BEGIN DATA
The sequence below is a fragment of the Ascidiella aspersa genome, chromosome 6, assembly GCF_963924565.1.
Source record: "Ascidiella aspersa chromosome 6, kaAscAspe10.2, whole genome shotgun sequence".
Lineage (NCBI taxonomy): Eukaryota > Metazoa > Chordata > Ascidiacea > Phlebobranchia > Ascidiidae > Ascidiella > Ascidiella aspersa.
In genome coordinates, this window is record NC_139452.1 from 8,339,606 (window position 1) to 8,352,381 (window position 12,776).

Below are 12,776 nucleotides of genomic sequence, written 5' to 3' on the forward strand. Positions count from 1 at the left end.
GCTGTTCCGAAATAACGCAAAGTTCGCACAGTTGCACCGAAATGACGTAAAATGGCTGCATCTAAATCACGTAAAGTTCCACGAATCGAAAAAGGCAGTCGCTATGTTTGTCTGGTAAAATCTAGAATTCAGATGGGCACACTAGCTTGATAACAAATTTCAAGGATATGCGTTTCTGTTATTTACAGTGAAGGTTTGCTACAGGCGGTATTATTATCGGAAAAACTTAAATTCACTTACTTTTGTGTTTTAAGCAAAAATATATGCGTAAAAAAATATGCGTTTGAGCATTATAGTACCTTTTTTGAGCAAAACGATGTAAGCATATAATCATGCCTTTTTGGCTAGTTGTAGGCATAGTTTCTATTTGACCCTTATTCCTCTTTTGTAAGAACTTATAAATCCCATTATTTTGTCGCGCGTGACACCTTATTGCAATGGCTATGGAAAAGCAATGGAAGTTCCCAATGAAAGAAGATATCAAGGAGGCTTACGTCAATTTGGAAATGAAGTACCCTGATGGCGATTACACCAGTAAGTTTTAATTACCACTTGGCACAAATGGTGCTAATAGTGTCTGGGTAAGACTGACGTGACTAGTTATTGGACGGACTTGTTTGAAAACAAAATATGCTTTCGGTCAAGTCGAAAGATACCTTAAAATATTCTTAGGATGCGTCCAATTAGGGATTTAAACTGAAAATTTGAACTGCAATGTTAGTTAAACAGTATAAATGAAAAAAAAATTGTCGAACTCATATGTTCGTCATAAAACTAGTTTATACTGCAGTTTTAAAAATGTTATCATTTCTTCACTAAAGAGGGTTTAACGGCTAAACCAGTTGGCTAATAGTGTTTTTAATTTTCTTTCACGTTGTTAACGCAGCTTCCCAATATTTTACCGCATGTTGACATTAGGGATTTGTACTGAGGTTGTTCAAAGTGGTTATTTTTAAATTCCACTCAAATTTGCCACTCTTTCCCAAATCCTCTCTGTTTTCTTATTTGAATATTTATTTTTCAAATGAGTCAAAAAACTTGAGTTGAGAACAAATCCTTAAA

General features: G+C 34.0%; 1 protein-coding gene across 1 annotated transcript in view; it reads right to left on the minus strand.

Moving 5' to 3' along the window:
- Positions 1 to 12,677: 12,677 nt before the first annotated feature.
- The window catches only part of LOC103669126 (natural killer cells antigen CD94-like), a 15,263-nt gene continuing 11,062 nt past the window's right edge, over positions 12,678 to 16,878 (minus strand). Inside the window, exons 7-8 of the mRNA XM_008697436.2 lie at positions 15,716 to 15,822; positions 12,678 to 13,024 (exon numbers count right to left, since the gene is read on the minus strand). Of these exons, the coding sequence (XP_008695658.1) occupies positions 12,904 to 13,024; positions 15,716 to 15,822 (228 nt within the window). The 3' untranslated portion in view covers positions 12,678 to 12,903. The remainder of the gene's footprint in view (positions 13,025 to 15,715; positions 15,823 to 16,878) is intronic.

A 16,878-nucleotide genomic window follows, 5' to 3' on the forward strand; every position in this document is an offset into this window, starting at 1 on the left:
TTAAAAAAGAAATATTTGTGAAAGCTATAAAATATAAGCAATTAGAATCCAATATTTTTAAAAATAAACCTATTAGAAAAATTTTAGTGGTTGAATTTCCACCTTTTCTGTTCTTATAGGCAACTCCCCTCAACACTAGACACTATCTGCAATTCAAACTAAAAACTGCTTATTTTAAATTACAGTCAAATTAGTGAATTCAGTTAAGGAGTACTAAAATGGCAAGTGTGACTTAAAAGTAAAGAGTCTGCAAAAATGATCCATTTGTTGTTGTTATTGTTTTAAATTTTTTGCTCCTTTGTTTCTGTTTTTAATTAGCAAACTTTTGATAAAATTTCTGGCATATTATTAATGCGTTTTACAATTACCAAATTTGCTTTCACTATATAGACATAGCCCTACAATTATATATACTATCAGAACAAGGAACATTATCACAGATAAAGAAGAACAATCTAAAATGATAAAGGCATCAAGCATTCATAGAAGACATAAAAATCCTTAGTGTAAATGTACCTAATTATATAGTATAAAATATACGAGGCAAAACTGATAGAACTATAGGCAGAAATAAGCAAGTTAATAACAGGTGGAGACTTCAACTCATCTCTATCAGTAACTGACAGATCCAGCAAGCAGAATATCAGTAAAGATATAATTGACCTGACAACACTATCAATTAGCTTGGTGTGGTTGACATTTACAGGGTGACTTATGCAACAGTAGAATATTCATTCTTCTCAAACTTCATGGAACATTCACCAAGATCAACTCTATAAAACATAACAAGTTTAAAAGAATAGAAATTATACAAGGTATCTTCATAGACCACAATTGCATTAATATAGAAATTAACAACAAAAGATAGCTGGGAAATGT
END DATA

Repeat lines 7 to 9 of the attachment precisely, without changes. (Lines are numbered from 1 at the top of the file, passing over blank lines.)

General features: G+C 34.0%; 1 protein-coding gene across 1 annotated transcript in view; it reads right to left on the minus strand.

Moving 5' to 3' along the window:
- Positions 1 to 12,677: 12,677 nt before the first annotated feature.